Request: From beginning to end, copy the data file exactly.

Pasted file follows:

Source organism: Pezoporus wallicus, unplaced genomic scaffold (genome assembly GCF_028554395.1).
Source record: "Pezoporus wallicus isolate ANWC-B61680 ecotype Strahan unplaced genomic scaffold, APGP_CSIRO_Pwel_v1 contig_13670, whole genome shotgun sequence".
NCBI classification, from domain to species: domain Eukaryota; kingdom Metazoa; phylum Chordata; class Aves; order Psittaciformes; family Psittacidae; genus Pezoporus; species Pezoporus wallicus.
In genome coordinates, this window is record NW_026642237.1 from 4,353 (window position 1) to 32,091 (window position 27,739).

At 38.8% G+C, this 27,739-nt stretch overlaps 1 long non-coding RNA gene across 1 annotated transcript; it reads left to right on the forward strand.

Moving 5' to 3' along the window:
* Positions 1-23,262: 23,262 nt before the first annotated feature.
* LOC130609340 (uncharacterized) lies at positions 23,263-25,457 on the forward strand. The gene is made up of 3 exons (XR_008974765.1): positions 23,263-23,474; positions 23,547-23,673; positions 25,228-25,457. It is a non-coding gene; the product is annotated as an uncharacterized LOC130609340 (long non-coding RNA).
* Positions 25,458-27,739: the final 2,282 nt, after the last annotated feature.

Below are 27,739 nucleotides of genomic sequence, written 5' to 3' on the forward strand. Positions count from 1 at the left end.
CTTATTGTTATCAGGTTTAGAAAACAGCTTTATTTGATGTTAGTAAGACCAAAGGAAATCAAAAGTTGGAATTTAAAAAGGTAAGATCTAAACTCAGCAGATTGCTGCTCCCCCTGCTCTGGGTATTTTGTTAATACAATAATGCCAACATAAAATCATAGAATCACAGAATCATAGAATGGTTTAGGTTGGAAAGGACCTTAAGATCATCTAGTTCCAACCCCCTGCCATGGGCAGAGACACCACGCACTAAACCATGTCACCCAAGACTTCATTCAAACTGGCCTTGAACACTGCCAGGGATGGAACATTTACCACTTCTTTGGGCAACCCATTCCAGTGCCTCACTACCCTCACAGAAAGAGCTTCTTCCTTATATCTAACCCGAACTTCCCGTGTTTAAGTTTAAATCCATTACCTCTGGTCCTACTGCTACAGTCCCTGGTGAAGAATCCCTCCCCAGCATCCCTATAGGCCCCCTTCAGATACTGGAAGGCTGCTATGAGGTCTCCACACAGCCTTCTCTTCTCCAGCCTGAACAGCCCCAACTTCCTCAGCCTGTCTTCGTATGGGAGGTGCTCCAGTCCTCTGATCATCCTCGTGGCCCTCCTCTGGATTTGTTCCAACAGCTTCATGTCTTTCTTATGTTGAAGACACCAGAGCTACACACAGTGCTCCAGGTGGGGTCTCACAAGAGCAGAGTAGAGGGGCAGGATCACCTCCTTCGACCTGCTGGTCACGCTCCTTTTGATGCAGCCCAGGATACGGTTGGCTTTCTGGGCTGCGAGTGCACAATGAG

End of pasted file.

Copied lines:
Source organism: Pezoporus wallicus, unplaced genomic scaffold (genome assembly GCF_028554395.1).
Source record: "Pezoporus wallicus isolate ANWC-B61680 ecotype Strahan unplaced genomic scaffold, APGP_CSIRO_Pwel_v1 contig_13670, whole genome shotgun sequence".
NCBI classification, from domain to species: domain Eukaryota; kingdom Metazoa; phylum Chordata; class Aves; order Psittaciformes; family Psittacidae; genus Pezoporus; species Pezoporus wallicus.
In genome coordinates, this window is record NW_026642237.1 from 4,353 (window position 1) to 32,091 (window position 27,739).

At 38.8% G+C, this 27,739-nt stretch overlaps 1 long non-coding RNA gene across 1 annotated transcript; it reads left to right on the forward strand.

Moving 5' to 3' along the window:
* Positions 1-23,262: 23,262 nt before the first annotated feature.
* LOC130609340 (uncharacterized) lies at positions 23,263-25,457 on the forward strand. The gene is made up of 3 exons (XR_008974765.1): positions 23,263-23,474; positions 23,547-23,673; positions 25,228-25,457. It is a non-coding gene; the product is annotated as an uncharacterized LOC130609340 (long non-coding RNA).
* Positions 25,458-27,739: the final 2,282 nt, after the last annotated feature.

Below are 27,739 nucleotides of genomic sequence, written 5' to 3' on the forward strand. Positions count from 1 at the left end.
CTTATTGTTATCAGGTTTAGAAAACAGCTTTATTTGATGTTAGTAAGACCAAAGGAAATCAAAAGTTGGAATTTAAAAAGGTAAGATCTAAACTCAGCAGATTGCTGCTCCCCCTGCTCTGGGTATTTTGTTAATACAATAATGCCAACATAAAATCATAGAATCACAGAATCATAGAATGGTTTAGGTTGGAAAGGACCTTAAGATCATCTAGTTCCAACCCCCTGCCATGGGCAGAGACACCACGCACTAAACCATGTCACCCAAGACTTCATTCAAACTGGCCTTGAACACTGCCAGGGATGGAACATTTACCACTTCTTTGGGCAACCCATTCCAGTGCCTCACTACCCTCACAGAAAGAGCTTCTTCCTTATATCTAACCCGAACTTCCCGTGTTTAAGTTTAAATCCATTACCTCTGGTCCTACTGCTACAGTCCCTGGTGAAGAATCCCTCCCCAGCATCCCTATAGGCCCCCTTCAGATACTGGAAGGCTGCTATGAGGTCTCCACACAGCCTTCTCTTCTCCAGCCTGAACAGCCCCAACTTCCTCAGCCTGTCTTCGTATGGGAGGTGCTCCAGTCCTCTGATCATCCTCGTGGCCCTCCTCTGGATTTGTTCCAACAGCTTCATGTCTTTCTTATGTTGAAGACACCAGAGCTACACACAGTGCTCCAGGTGGGGTCTCACAAGAGCAGAGTAGAGGGGCAGGATCACCTCCTTCGACCTGCTGGTCACGCTCCTTTTGATGCAGCCCAGGATACGGTTGGCTTTCTGGGCTGCGAGTGCACAATGAG